Walter Logan Long, Erie, PA, PT-111

Jeff Sherry

Saturday Apr 4th, 2020

Walter Logan Long lived at 745 Rosedale Avenue in Erie when he joined the US Navy for the first time in 1937.  He would enlist again in May 1942 after the United States had entered World War II.

Serving on PT 111, under the command of Lt. John H. Clagett, Seaman First Class Long and his PT squadron were shipped out to the Solomon Islands in the South Pacific.  Here the PT boats would see some of the heaviest action of their wartime service.

The role of the numerous PT, or Motor Torpedo Boat (MTB), squadrons in the South Pacific was to enable the Navy to engage small Japanese vessels and destroyers in the narrow channels and inlets of the Solomons.  These fast, shallow-draft boats averaged eighty feet in length and were armed with four torpedoes, two twin 50 caliber machine guns, and a 20mm cannon on the stern.  PT skippers often added guns to provide a powerful sting to their armament.  Contrary to popular belief,  PT boats were not made of plywood, but were finely crafted vessels with hulls made of imported hardwoods and other custom-made wooden parts.  The fifty-ton PT 111 was built by the Electric Boat Company (ELCO) in Bayonne, New Jersey.  Her three Packard engines could  propel her at speeds of up to forty-five knots.   The battles fought between the American and Japanese navies in 1943 were some of the costliest for both sides.   This would be the case on the night of February 1-2, 1943, in the waters off Cape Esperance on the island of Guadalcanal.

The night was very dark as the PTs waited for contact with Japanese ships.  PT 111, along with PT 37, were on  the way to their patrolling station when they were strafed by an enemy seaplane.  Shortly after, they spotted the silhouette of any enemy destroyer.  Lt. Clagett made his torpedo run,  fired all four of his “fish”, and turned to make a fast getaway.  Fire from the Japanese destroyer Kawakaze (“Bay Wind”) sunk PT 37, which had also fired all her torpedoes, with only one survivor.  Long’s boat was also hit by the destroyer’s guns and burst into flames, the entire crew of eight being thrown into the water.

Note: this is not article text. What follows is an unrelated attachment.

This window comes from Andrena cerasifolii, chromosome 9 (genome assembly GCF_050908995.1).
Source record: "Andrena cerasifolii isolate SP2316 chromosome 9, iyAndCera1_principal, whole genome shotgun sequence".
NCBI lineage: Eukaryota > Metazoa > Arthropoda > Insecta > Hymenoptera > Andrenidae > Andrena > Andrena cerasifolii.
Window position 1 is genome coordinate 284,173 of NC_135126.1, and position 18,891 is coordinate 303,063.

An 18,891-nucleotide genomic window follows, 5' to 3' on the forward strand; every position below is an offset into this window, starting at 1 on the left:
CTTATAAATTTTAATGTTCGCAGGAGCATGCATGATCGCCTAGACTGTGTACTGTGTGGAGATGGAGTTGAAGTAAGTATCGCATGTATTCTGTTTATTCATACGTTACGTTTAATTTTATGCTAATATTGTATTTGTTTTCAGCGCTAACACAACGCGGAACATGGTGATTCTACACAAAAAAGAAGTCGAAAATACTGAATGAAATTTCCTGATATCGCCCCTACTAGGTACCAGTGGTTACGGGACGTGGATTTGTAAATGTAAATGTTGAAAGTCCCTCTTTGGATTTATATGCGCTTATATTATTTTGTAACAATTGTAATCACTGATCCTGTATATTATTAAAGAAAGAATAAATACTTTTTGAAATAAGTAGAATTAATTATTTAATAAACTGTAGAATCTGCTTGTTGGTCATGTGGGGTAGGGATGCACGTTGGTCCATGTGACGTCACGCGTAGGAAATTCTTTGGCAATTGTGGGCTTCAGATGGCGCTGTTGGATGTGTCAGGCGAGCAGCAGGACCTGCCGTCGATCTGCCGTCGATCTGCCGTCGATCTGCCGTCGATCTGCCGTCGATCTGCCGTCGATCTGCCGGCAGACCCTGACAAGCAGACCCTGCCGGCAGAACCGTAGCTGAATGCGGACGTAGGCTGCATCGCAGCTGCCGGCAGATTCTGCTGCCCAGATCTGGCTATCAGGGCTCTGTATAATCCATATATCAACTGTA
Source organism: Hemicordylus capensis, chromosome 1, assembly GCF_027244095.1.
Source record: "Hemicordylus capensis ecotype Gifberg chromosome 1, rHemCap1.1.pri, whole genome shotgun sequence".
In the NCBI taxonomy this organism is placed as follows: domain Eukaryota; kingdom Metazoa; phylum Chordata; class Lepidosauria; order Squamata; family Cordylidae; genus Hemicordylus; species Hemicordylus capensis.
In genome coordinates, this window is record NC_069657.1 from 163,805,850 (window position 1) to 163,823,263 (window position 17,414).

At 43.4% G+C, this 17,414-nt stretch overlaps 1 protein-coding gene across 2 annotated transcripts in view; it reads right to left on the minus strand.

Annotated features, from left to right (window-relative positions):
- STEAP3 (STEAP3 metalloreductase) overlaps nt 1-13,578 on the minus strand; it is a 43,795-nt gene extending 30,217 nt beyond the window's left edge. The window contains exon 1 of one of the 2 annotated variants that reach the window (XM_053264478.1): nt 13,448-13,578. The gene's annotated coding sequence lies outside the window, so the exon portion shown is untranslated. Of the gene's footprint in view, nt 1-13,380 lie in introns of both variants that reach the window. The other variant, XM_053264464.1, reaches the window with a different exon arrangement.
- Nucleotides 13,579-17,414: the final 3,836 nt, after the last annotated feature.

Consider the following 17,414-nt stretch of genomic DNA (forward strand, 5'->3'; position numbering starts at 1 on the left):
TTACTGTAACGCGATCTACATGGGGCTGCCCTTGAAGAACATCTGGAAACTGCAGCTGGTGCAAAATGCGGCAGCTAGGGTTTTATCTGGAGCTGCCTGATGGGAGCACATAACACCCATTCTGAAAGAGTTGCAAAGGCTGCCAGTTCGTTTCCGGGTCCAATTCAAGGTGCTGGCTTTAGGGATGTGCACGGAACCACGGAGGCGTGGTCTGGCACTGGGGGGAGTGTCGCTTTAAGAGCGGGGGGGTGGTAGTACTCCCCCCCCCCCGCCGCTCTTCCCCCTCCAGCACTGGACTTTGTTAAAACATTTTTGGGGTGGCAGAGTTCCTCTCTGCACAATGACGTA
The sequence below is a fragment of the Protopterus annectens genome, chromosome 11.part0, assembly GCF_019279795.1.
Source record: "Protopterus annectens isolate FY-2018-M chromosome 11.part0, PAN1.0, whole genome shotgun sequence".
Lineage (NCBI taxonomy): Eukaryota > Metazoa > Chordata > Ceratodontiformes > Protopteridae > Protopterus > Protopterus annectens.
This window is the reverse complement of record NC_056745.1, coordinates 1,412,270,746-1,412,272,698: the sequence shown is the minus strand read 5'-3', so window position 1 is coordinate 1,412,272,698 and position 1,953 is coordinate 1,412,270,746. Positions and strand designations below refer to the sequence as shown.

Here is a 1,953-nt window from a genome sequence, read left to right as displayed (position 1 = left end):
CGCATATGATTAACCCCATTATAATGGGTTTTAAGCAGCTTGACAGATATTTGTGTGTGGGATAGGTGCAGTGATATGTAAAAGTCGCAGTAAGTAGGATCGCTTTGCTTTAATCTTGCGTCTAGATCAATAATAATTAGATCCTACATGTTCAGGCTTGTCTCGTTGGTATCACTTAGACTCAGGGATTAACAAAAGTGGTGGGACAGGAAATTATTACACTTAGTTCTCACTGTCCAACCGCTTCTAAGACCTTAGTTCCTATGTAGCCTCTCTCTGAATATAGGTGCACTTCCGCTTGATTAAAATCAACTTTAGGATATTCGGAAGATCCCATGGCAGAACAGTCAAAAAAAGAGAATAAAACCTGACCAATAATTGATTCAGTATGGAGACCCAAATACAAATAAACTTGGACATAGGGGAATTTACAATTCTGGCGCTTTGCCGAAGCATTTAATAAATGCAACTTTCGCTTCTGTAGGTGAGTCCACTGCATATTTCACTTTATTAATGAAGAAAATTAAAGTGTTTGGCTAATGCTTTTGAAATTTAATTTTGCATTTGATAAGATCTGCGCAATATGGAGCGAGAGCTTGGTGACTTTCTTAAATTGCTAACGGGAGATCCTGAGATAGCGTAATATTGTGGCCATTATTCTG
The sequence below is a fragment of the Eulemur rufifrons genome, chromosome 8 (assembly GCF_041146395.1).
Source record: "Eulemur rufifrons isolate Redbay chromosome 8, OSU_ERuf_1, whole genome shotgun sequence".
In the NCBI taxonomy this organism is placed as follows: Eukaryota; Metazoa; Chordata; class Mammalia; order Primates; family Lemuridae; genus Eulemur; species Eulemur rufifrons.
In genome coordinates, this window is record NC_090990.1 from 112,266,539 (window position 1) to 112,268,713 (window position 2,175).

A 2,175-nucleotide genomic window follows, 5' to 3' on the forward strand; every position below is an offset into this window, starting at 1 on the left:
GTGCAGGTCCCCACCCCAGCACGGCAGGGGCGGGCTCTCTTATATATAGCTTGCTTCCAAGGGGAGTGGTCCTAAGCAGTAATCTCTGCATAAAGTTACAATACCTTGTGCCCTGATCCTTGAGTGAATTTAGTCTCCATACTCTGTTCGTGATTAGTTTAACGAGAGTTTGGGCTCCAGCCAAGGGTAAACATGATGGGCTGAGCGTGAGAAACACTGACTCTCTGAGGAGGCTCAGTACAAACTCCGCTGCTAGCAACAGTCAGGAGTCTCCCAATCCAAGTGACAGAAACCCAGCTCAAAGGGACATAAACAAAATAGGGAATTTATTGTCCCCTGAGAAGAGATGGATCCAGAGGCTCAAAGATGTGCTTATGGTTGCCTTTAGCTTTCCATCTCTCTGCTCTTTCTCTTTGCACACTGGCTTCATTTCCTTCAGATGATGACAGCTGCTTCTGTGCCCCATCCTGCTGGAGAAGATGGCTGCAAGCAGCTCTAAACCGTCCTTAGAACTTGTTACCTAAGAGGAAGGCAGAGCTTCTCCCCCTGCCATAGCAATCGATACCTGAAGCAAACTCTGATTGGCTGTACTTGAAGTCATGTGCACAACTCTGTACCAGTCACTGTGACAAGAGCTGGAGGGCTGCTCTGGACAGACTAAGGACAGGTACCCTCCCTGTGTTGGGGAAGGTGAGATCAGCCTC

Two of the crew were killed and the survivors huddled together in the darkness as  sounds of the fighting between other PTs and the Japanese went on for some time.  Long and another sailor, Merle G. Elsass, supported the badly burned Lt. Clagett for what Long remembered as “10 ½ hours”.  Another sailor who had broken both his legs was taken by sharks in the night.  About 10:00 the next morning, Long fired his pistol so other American boats could spot them and they were rescued.

Long was taken to the PT base at Tulagi, then to New Zealand, and finally to San Francisco where he recuperated from exhaustion and light injuries he received in the action of February 2, 1943.  In May 1943, Long received the Navy and Marine Corps Medal at a ceremony at the Armory at 6th and Parade  Streets in Erie.  Long received the Navy and Marine Corps Medal. Then, like so many other Erie County veterans, Long went to work at General Electric only three days later.

In the early 1980s, now in his mid-sixties, Walter L. Long became the first “Boatswain” or “Bosun” of the newly-formed Flagship Niagara League where he taught many volunteers simple knots and rope weaving in is capacity aboard the old Niagara in her concrete cradle at the foot of State Street.

Do you have a relative who served aboard a PT boat in World War II?  We would love to hear their stories and memories.

The Hagen History Center’s archives has a record card of every Erie County service man or woman who served in WWII, often accompanied by newspaper accounts or more biographical information. Once we reopen, we welcome your research inquiries.